Rugby World Cup 2015: New Zealand and South Africa into semis

Rugby World Cup 2015: New Zealand and South Africa into semis

New Zealand smashed France to reach their seventh RWC semi-final in eight tournaments, while South Africa edged past Wales in a bruising encounter.

New Zealand produced an awesome display as the demolished France 62-13 in Cardiff to book their place in the Rugby World Cup semi-finals, while a late try from Fourie du Preez ensured South Africa will meet the All Blacks next week after a bruising 23-19 win over a battling Welsh side at Twickenham.

New Zealand had won all four games in their pool without really hitting top gear, but they showed why they are the number one side in the world on Saturday as they crushed France, playing some brilliant attacking rugby along the way.

The All Blacks showed their intent from the opening minute as they looked to score tries, and after an early exchange of penalties they scored the first try after ten minutes when second-row Brodie Retallick charged down a clearing kick to run home.

France got a penalty back to make the score 10-6, but two more tries from Nehe Milner-Skudder and Julian Savea opened the score out to 24-6 as the All Blacks showed their class.

France threatened to get back into the game when Louis Picamoles burrowed over to score what would prove to be Les Blues’ only try, but Savea scored his second try shortly afterwards, knocking several defenders out of the way in the process, and making the score 29-13 in New Zealand’s favour at half-time.


The French had memorably knocked out New Zealand in the 1999 and 2007 World Cup’s, but their hopes of completing a comeback this time were dashed when Picamoles was sin-binned for what appeared to be a punch on Kiwi Captain Richie McCaw early in the second-half, and Jerome Kaino’s try shortly afterwards effectively ended the game as a contest.

Savea completed his hat-trick before Kieran Read crossed for his try, taking the score to 48-13. Two more tries from substitute Tawera Kerr-Barlow further added to France’s humiliation. The final 62-13 score-line made it the biggest ever winning margin in a RWC knockout match.

New Zealand showed why they are favourites for the World Cup again, but as brilliant as they were, France completely folded in the second half, and they can expect to get a savaging in the French media in the coming days. Coach Phillipe Saint-Andre was already set to leave after the tournament, and he could hardly have gone out on a lower note. If ever there was ever a sign that there are serious issues with French rugby, it was made very clear on Saturday night.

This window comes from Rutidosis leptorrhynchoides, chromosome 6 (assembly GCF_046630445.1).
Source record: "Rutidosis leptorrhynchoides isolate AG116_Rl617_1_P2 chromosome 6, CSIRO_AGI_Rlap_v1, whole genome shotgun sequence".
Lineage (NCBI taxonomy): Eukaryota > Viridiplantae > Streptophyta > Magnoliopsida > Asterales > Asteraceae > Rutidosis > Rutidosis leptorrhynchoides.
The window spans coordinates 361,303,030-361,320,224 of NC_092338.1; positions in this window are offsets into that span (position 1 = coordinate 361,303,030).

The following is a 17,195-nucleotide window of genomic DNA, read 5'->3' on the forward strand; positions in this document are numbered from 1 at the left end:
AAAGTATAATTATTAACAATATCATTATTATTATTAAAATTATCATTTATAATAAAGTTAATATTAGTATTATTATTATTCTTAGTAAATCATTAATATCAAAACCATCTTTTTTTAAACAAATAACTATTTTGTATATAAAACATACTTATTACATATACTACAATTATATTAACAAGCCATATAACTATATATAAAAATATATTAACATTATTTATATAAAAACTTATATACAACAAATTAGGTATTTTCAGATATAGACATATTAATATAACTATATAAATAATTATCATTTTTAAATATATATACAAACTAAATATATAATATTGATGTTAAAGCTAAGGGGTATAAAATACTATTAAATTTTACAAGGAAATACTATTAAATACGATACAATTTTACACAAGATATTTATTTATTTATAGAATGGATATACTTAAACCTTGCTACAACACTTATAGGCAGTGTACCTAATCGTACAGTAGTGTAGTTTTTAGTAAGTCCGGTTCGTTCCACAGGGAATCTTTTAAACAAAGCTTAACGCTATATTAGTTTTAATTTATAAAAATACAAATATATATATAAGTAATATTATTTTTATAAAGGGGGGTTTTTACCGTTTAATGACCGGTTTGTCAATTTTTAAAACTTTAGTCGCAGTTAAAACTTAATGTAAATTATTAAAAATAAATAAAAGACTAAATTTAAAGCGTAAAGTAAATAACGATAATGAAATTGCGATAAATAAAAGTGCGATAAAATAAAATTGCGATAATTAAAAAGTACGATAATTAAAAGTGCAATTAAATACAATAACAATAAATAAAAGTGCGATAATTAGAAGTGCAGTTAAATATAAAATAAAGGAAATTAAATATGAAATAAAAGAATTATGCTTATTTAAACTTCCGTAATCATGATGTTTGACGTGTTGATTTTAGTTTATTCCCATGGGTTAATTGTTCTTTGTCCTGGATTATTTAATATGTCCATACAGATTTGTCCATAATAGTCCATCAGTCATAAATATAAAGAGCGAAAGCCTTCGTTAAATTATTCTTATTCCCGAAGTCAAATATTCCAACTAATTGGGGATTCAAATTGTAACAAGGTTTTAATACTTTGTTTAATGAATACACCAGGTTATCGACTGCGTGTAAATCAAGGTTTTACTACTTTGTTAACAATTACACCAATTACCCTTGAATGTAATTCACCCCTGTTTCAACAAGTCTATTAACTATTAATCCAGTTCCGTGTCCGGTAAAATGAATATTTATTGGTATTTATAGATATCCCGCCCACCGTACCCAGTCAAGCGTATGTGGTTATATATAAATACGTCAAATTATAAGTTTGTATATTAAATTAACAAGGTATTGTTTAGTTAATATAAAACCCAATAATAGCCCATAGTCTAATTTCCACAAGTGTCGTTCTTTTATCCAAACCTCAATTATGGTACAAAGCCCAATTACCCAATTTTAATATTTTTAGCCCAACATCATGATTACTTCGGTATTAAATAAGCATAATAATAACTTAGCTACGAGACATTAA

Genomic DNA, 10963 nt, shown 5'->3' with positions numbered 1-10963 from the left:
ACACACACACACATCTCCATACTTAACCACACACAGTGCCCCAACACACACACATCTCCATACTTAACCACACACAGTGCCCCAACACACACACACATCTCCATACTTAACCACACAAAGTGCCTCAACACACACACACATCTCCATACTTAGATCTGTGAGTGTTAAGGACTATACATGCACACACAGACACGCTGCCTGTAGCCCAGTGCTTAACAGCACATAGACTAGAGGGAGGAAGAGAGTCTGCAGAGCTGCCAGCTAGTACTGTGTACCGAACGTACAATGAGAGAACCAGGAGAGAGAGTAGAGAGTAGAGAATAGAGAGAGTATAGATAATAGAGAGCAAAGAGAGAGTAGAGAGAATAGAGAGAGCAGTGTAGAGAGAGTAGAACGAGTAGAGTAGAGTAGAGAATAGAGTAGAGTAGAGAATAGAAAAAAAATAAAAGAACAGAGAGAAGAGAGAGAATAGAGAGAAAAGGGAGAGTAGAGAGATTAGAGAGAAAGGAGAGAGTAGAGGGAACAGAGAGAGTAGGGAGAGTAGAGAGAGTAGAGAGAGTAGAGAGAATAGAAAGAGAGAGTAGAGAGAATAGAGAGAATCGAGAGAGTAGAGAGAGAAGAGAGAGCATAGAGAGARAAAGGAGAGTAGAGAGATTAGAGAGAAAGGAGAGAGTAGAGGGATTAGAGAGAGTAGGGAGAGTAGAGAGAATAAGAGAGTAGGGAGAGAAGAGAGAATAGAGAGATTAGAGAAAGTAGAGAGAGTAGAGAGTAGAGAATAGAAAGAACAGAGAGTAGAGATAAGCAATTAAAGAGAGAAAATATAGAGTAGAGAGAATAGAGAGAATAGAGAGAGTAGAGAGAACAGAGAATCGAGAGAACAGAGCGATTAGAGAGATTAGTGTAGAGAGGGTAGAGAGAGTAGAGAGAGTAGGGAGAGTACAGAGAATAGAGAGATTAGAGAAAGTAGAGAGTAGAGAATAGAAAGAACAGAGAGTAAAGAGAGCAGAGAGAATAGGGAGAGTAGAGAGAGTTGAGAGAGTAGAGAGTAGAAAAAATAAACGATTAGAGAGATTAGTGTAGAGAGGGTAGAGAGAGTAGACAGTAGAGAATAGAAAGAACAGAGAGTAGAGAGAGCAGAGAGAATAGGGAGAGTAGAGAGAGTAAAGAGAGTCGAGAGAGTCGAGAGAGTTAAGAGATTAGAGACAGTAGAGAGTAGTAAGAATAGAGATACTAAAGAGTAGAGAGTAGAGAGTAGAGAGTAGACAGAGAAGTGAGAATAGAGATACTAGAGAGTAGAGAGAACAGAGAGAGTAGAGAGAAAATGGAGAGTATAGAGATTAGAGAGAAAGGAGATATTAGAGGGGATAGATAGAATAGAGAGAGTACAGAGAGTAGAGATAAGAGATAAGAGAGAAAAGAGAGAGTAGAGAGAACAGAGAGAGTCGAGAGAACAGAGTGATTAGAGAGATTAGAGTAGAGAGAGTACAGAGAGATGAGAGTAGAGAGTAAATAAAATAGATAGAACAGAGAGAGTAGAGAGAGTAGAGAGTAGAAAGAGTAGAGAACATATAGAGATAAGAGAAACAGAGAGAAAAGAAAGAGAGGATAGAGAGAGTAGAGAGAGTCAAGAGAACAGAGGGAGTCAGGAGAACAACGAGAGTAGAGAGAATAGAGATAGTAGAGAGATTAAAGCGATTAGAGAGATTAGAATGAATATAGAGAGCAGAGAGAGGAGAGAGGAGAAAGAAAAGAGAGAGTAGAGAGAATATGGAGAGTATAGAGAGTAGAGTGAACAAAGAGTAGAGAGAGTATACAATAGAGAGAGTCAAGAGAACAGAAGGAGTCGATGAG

If that match was a walkover, South Africa’s 23-19 over Wales was a far greater contest, and it marks a significant turnaround in fortunes for the Springboks, who were dramatically beaten by Japan on the opening weekend of the tournament in one of the greatest shock results in rugby and indeed sporting history.

Coach Heyneke Meyer felt obliged to apologise to the South African nation after that defeat, but battle-hardening wins over Samoa and Scotland ensured his side made the quarter-finals, and Saturday’s win over Wales means the Boks can look forward to a fourth World Cup semi-final in six tournaments.

It was to some extent cruel on Wales, who led for long spells of the second half and had put in a superb defensive effort throughout the match until du Preez finally found the gap five minutes from the end. They can leave the tournament with their heads held high, especially as their squad has been so depleted by injuries, but this was South Africa’s day in the end.

Fourie du Preez's try won the match for the Boks
Fourie du Preez’s try won the match for the Boks

It was Wales who initially came tearing out the blocks, as a great run from winger George North brought his side from the half-way line right up to within a few metres of South Africa’s try-line, before a loose pass broke down the move.

Three penalties from Handre Pollard compared to one for Dan Biggar then helped South Africa to a 9-3 lead, but it was Biggar who provided the moment of inspiration shortly afterwards, brilliantly catching his own up-and-under kick before feeding scrumhalf Gareth Davies to score his fifth try of the tournament. Biggar’s conversion put Wales 10-9 ahead on 20 minutes.

Pollard quickly put South Africa back in front with another penalty before a fine drop-goal from Biggar with the last kick of the first half put Wales into a 13-12 lead at half-time.

There was no let-up in intensity in the second half as South Africa continued to attack against a Welsh defence that refused to give anything away. Two penalties from Biggar along with a penalty and drop-goal from Pollard took the score to 19-18 in favour of Wales.

Despite South Africa having the overwhelming majority of possession, they rarely came close to scoring a try throughout the match, such was the ferocity of Wales’ defence, but with their opponents beginning to tire after such a physical effort, the Boks eventually struck gold.

A scrum in the Welsh 22 was picked up from the back by Duane Vermeulen, and his run and offload allowed Du Preez to exploit a rare gap on the blindside to score in the corner in the 75th minute, from which there was no way back for the exhausted Welsh.

On New Zealand’s form, they will be big favourites to beat South Africa in next week’s semi, but the Boks appear to be gathering some momentum for themselves after the initial trauma against Japan. Whatever happens, it should hopefully be a far better contest than France were able to give the All Blacks this time around.


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